A. An NDA is a non-disclosure agreement, otherwise known as a confidentiality agreement. The purpose of an NDA is to protect a party’s information, for example, trade secrets or intellectual property. A well drafted NDA will include restrictions on how such information may be used. From a business’s perspective NDAs are a useful tool in various scenarios, for example negotiating a new deal, discussions of a potential merger or sale of a business.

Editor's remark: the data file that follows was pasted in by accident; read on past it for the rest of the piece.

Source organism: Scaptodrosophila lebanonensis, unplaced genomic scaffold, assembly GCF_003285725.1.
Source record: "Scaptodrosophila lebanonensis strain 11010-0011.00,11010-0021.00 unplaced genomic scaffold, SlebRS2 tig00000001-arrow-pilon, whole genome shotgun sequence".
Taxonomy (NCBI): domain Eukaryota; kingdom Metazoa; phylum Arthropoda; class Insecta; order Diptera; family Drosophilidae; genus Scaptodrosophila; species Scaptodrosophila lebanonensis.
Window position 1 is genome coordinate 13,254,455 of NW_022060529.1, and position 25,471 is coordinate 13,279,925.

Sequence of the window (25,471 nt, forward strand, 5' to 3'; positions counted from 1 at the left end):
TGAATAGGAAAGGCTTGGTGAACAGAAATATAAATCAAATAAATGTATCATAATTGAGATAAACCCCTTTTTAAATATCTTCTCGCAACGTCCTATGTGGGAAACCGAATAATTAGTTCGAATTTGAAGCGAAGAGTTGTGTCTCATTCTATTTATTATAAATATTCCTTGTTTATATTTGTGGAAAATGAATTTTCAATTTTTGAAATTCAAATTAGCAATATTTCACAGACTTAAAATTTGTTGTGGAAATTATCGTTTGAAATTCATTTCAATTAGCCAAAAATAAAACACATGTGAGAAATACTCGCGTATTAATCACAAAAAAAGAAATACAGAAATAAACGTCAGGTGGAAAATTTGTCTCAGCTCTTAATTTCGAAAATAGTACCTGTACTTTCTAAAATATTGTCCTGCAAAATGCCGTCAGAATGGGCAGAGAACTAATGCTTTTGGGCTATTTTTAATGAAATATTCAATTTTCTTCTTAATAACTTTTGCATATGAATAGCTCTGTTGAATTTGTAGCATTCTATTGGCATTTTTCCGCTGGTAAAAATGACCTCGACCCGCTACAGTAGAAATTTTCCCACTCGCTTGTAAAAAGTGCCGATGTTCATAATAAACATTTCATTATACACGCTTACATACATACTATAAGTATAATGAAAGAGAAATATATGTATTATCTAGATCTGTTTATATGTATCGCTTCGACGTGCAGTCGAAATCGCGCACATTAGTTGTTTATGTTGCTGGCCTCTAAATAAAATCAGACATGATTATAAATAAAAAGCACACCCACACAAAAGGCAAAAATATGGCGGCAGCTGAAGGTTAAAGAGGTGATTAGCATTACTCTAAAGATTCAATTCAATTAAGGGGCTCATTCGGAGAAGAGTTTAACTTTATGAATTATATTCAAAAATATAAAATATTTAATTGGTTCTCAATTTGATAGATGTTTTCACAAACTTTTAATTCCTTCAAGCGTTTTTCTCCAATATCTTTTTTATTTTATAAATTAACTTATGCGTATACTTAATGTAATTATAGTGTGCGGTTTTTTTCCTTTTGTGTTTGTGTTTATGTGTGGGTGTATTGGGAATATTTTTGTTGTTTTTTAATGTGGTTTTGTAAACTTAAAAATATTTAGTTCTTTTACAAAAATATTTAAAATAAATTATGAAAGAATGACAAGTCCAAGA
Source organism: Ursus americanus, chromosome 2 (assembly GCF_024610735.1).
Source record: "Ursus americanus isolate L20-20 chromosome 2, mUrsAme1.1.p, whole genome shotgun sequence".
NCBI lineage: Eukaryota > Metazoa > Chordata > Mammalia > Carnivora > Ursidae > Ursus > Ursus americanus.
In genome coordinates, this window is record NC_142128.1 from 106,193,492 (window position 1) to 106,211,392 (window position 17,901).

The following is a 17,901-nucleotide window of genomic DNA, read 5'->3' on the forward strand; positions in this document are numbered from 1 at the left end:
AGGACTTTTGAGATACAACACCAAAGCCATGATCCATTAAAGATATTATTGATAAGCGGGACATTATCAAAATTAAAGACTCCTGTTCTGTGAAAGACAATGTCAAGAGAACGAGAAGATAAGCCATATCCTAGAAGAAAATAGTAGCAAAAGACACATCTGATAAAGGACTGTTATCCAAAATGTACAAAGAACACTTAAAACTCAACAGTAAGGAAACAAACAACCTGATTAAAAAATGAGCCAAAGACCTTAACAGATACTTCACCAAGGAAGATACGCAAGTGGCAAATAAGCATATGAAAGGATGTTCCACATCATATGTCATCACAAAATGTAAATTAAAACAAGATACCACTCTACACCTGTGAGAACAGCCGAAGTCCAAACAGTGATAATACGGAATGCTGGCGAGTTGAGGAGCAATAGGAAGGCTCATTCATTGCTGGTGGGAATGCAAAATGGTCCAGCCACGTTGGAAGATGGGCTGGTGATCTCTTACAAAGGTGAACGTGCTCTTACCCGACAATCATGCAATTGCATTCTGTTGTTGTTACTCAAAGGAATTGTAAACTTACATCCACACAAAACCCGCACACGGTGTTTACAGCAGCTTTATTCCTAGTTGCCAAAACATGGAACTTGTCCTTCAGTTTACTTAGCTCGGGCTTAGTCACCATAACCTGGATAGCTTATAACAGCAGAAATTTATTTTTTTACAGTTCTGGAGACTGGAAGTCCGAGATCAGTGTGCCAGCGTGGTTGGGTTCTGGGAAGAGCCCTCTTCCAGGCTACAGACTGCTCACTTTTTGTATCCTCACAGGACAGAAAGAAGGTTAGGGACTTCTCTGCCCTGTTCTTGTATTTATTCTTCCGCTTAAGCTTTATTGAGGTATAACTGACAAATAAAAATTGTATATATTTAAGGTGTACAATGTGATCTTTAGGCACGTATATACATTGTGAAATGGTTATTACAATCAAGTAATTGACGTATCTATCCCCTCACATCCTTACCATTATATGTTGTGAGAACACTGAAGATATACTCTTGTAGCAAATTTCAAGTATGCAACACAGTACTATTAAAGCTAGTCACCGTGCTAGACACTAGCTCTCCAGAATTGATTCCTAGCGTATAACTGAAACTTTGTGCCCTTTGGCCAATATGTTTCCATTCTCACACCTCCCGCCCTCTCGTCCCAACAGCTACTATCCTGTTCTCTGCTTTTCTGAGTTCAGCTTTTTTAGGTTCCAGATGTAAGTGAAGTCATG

You will also find that everyday contracts and arrangements contain certain obligations of confidentiality, for instance in an employment contract or in a standard set of terms and conditions. They can be drafted in favour of a particular party, for example, the person disclosing the information, or they can be mutual. A duty to keep something confidential can arise without a contractual obligation but an NDA helps to prove this duty exists. NDAs should be prepared and signed before the disclosure is made.